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  • I do two things:

  • I design mobile computers and I study brains.

  • Today's talk is about brains and -- (Audience member cheers)

  • Yay! I have a brain fan out there.

  • (Laughter)

  • If I could have my first slide,

  • you'll see the title of my talk and my two affiliations.

  • So what I'm going to talk about is why we don't have a good brain theory,

  • why it is important that we should develop one

  • and what we can do about it.

  • I'll try to do all that in 20 minutes.

  • I have two affiliations.

  • Most of you know me from my Palm and Handspring days,

  • but I also run a nonprofit scientific research institute

  • called the Redwood Neuroscience Institute in Menlo Park.

  • We study theoretical neuroscience and how the neocortex works.

  • I'm going to talk all about that.

  • I have one slide on my other life, the computer life,

  • and that's this slide here.

  • These are some of the products I've worked on over the last 20 years,

  • starting from the very original laptop

  • to some of the first tablet computers

  • and so on, ending up most recently with the Treo,

  • and we're continuing to do this.

  • I've done this because I believe mobile computing

  • is the future of personal computing,

  • and I'm trying to make the world a little bit better

  • by working on these things.

  • But this was, I admit, all an accident.

  • I really didn't want to do any of these products.

  • Very early in my career

  • I decided I was not going to be in the computer industry.

  • Before that, I just have to tell you

  • about this picture of Graffiti I picked off the web the other day.

  • I was looking for a picture for Graffiti that'll text input language.

  • I found a website dedicated to teachers who want to make script-writing things

  • across the top of their blackboard,

  • and they had added Graffiti to it, and I'm sorry about that.

  • (Laughter)

  • So what happened was,

  • when I was young and got out of engineering school at Cornell in '79,

  • I went to work for Intel and was in the computer industry,

  • and three months into that, I fell in love with something else.

  • I said, "I made the wrong career choice here,"

  • and I fell in love with brains.

  • This is not a real brain.

  • This is a picture of one, a line drawing.

  • And I don't remember exactly how it happened,

  • but I have one recollection, which was pretty strong in my mind.

  • In September of 1979,

  • Scientific American came out with a single-topic issue about the brain.

  • It was one of their best issues ever.

  • They talked about the neuron, development, disease, vision

  • and all the things you might want to know about brains.

  • It was really quite impressive.

  • One might've had the impression we knew a lot about brains.

  • But the last article in that issue was written by Francis Crick of DNA fame.

  • Today is, I think, the 50th anniversary of the discovery of DNA.

  • And he wrote a story basically saying, this is all well and good,

  • but you know, we don't know diddly squat about brains,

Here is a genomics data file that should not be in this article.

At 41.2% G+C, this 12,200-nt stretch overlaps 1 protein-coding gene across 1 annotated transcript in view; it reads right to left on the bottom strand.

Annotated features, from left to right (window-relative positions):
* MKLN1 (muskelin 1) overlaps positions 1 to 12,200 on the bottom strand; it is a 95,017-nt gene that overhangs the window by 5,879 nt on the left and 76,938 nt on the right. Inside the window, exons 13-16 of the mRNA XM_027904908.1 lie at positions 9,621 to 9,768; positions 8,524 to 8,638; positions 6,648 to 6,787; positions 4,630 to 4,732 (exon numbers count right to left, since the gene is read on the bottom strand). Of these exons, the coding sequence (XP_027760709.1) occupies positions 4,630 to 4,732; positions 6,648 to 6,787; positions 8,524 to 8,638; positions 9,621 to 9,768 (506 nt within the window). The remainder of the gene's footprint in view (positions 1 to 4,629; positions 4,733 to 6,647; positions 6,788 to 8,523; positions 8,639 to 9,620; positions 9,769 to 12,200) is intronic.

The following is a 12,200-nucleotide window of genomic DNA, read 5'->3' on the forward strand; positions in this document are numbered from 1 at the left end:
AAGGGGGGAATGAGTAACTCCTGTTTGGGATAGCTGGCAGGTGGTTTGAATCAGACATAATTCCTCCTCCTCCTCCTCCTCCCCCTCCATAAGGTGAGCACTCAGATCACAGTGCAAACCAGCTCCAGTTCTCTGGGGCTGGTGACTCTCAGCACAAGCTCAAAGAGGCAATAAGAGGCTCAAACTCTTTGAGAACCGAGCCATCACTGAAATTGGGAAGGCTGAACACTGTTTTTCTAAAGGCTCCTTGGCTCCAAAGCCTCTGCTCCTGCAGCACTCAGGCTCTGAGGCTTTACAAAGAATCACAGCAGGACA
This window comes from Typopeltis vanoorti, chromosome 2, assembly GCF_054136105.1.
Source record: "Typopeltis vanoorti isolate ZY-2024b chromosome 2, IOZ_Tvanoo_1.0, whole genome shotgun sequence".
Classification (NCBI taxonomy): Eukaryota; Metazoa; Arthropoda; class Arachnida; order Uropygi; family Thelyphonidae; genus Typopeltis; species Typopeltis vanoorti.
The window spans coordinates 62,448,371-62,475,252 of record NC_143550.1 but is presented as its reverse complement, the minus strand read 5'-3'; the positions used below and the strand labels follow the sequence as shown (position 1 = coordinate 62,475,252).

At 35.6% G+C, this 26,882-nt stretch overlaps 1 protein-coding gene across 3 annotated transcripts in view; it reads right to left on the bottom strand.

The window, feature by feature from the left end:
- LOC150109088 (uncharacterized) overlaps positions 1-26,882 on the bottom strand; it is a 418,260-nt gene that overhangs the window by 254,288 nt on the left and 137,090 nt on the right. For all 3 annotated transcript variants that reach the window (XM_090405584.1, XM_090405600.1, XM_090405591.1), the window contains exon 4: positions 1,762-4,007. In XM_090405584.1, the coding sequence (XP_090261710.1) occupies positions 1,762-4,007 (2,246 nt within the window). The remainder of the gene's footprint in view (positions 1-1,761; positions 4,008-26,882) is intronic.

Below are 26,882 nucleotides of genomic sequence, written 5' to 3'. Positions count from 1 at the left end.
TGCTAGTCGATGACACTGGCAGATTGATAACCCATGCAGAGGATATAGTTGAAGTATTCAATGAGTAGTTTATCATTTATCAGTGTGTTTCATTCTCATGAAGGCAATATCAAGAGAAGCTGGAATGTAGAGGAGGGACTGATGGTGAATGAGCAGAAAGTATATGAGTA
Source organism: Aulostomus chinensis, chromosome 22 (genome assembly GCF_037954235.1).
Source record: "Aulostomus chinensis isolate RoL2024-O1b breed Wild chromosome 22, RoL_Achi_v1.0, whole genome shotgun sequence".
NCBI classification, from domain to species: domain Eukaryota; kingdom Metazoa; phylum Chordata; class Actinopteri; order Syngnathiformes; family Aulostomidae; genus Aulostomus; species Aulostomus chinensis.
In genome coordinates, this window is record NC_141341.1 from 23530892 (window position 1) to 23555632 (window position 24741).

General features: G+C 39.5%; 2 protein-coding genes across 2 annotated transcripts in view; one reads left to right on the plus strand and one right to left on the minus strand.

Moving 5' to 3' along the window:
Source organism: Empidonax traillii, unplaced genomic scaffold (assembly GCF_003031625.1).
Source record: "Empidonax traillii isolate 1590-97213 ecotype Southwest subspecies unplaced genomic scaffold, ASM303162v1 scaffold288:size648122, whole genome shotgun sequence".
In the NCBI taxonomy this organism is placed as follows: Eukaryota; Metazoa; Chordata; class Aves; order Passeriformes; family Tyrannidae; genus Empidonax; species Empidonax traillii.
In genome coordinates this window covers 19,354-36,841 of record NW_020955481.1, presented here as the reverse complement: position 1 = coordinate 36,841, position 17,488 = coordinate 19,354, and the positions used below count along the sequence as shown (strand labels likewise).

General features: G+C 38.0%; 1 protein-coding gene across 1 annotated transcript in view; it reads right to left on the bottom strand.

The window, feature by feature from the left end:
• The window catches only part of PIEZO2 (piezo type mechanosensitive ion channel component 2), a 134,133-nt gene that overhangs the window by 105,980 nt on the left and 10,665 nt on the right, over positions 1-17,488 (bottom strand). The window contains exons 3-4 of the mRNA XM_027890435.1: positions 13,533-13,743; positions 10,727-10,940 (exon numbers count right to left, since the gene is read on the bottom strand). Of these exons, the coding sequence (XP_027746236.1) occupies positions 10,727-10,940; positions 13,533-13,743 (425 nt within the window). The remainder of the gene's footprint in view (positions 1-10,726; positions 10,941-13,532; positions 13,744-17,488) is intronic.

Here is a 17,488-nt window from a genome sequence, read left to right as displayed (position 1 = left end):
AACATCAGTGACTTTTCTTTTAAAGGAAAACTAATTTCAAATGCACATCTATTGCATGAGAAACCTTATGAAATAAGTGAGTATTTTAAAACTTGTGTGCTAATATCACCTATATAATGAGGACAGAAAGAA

• and no one has a clue how they work,

  • so don't believe what anyone tells you.

  • This is a quote from that article, he says:

  • "What is conspicuously lacking" -- he's a very proper British gentleman --

  • "What is conspicuously lacking is a broad framework of ideas

  • in which to interpret these different approaches."

  • I thought the word "framework" was great.

  • He didn't say we didn't have a theory.

  • He says we don't even know how to begin to think about it.

  • We don't even have a framework.

  • We are in the pre-paradigm days, if you want to use Thomas Kuhn.

  • So I fell in love with this.

  • I said, look: We have all this knowledge about brains -- how hard can it be?

  • It's something we can work on in my lifetime; I could make a difference.

  • So I tried to get out of the computer business, into the brain business.

  • First, I went to MIT, the AI lab was there.

  • I said, I want to build intelligent machines too,

  • but I want to study how brains work first.

  • And they said, "Oh, you don't need to do that.

  • You're just going to program computers, that's all.

  • I said, you really ought to study brains.

  • They said, "No, you're wrong."

  • I said, "No, you're wrong," and I didn't get in.

  • (Laughter)

  • I was a little disappointed -- pretty young --

  • but I went back again a few years later,

  • this time in California, and I went to Berkeley.

  • And I said, I'll go in from the biological side.

  • So I got in the PhD program in biophysics.

  • I was like, I'm studying brains now. Well, I want to study theory.

  • They said, "You can't study theory about brains.

  • You can't get funded for that.

  • And as a graduate student, you can't do that."

  • So I said, oh my gosh.

  • I was depressed; I said, but I can make a difference in this field.

  • I went back in the computer industry

  • and said, I'll have to work here for a while.

  • That's when I designed all those computer products.

  • (Laughter)

  • I said, I want to do this for four years, make some money,

  • I was having a family, and I would mature a bit,

  • and maybe the business of neuroscience would mature a bit.

  • Well, it took longer than four years. It's been about 16 years.

  • But I'm doing it now, and I'm going to tell you about it.

  • So why should we have a good brain theory?

  • Well, there's lots of reasons people do science.

  • The most basic one is, people like to know things.

  • We're curious, and we go out and get knowledge.

  • Why do we study ants? It's interesting.

  • Maybe we'll learn something useful, but it's interesting and fascinating.

  • But sometimes a science has other attributes

  • which makes it really interesting.

  • Sometimes a science will tell something about ourselves;

  • it'll tell us who we are.

  • Evolution did this and Copernicus did this,

  • where we have a new understanding of who we are.

  • And after all, we are our brains. My brain is talking to your brain.

  • Our bodies are hanging along for the ride,

  • but my brain is talking to your brain.

  • And if we want to understand who we are and how we feel and perceive,

  • we need to understand brains.

  • Another thing is sometimes science leads to big societal benefits, technologies,

  • or businesses or whatever.

  • This is one, too, because when we understand how brains work,

  • we'll be able to build intelligent machines.